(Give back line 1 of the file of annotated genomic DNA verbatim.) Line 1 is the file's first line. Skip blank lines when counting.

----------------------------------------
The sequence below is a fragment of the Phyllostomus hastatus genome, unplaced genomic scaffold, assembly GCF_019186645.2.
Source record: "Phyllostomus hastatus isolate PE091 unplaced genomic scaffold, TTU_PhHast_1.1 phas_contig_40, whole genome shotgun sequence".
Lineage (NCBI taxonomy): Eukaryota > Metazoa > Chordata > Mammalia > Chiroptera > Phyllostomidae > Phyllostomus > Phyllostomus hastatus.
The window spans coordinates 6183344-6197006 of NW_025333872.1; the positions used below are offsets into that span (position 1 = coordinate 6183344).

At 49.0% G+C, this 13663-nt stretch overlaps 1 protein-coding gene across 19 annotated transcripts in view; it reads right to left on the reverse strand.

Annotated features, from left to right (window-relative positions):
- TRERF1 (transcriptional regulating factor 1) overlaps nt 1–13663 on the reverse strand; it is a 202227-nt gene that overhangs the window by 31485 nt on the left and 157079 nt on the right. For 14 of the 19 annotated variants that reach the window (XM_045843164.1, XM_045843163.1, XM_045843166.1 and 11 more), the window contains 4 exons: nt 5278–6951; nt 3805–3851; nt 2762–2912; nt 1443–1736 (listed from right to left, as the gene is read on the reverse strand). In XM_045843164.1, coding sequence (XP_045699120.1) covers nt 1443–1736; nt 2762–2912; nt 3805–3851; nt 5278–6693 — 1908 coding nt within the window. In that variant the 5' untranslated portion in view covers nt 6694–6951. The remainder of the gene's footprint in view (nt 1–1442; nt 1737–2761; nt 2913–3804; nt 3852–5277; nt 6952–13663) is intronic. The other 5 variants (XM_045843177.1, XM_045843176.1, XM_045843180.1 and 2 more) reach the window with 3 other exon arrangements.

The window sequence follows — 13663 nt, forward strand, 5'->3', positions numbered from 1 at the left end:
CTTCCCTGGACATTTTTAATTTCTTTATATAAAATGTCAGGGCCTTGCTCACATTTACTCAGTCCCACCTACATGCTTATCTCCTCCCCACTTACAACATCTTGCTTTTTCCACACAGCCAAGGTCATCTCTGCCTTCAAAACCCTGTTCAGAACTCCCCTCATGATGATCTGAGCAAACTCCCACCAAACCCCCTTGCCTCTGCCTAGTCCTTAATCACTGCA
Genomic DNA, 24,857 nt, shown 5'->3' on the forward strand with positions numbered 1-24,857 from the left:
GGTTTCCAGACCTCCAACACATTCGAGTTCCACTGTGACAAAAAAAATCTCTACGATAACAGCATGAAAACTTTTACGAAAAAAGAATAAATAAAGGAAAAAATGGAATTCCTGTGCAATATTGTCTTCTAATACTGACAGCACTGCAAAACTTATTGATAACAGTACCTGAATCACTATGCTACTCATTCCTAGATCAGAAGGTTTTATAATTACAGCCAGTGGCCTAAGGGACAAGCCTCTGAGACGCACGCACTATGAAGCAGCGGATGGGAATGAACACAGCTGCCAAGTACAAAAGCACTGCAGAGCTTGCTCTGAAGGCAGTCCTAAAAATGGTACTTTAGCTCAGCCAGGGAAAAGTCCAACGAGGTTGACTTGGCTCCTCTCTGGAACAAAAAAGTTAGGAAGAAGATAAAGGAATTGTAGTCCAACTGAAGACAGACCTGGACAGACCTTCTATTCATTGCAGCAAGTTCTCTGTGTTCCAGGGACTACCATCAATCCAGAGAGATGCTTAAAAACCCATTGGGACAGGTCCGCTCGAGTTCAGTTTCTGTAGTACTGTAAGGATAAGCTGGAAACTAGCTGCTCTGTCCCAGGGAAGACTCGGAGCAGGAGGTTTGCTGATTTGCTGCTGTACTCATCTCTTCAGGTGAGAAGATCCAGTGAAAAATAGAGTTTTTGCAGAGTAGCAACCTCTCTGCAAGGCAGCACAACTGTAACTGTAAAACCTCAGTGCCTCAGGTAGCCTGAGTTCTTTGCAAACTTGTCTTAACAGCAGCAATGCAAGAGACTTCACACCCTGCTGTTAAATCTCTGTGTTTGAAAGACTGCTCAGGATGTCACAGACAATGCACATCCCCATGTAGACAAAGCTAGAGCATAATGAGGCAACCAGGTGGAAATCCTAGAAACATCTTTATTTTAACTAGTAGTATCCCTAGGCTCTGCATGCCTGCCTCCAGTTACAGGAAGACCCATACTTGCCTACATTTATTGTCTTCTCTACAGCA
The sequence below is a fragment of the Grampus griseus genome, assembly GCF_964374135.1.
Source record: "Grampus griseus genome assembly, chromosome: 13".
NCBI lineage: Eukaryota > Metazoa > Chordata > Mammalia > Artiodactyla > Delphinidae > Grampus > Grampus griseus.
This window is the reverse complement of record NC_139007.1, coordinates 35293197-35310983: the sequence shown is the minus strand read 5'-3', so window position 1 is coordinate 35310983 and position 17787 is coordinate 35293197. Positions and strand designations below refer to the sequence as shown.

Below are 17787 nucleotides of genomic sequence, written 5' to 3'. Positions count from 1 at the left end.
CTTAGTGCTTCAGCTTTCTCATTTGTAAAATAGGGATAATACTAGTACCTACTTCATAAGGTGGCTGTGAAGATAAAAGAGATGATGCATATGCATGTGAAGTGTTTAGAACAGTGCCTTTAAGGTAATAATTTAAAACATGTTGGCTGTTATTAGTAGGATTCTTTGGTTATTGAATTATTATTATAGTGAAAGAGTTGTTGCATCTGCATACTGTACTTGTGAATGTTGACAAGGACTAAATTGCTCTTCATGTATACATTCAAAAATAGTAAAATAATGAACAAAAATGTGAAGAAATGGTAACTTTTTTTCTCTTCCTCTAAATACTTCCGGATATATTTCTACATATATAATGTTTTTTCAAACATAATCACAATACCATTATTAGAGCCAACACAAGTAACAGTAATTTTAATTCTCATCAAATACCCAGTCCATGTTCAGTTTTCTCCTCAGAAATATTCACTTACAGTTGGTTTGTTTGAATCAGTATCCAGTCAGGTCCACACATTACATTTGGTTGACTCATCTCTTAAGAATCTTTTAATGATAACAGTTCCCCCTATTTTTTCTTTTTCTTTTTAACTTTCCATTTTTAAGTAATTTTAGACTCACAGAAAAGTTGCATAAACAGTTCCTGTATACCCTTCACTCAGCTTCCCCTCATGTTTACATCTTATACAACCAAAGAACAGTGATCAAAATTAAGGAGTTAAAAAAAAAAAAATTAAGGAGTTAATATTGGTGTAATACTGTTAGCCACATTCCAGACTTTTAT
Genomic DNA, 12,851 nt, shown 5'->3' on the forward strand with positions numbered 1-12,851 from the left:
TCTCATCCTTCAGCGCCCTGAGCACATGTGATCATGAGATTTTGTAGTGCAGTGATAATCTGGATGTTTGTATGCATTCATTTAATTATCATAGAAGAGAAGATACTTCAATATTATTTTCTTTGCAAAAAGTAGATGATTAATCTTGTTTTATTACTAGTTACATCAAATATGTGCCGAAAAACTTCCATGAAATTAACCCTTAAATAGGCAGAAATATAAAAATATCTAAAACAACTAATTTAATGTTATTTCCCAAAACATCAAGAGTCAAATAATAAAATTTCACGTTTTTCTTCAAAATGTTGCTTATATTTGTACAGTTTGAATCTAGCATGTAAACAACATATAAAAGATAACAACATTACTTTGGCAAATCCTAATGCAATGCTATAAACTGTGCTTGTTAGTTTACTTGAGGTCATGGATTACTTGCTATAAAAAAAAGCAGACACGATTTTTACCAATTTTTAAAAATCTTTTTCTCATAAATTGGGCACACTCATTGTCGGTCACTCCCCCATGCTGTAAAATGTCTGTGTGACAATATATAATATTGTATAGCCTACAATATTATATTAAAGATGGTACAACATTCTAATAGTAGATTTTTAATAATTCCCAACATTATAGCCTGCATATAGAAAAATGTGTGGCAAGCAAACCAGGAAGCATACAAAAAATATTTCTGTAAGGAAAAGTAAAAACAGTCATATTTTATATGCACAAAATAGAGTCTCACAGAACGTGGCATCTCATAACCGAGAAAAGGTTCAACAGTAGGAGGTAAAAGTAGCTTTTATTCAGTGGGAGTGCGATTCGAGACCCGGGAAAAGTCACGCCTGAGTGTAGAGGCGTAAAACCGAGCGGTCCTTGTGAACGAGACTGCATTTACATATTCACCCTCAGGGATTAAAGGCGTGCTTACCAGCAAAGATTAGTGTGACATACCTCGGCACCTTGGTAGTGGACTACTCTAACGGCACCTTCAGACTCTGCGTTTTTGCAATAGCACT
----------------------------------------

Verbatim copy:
The sequence below is a fragment of the Phyllostomus hastatus genome, unplaced genomic scaffold, assembly GCF_019186645.2.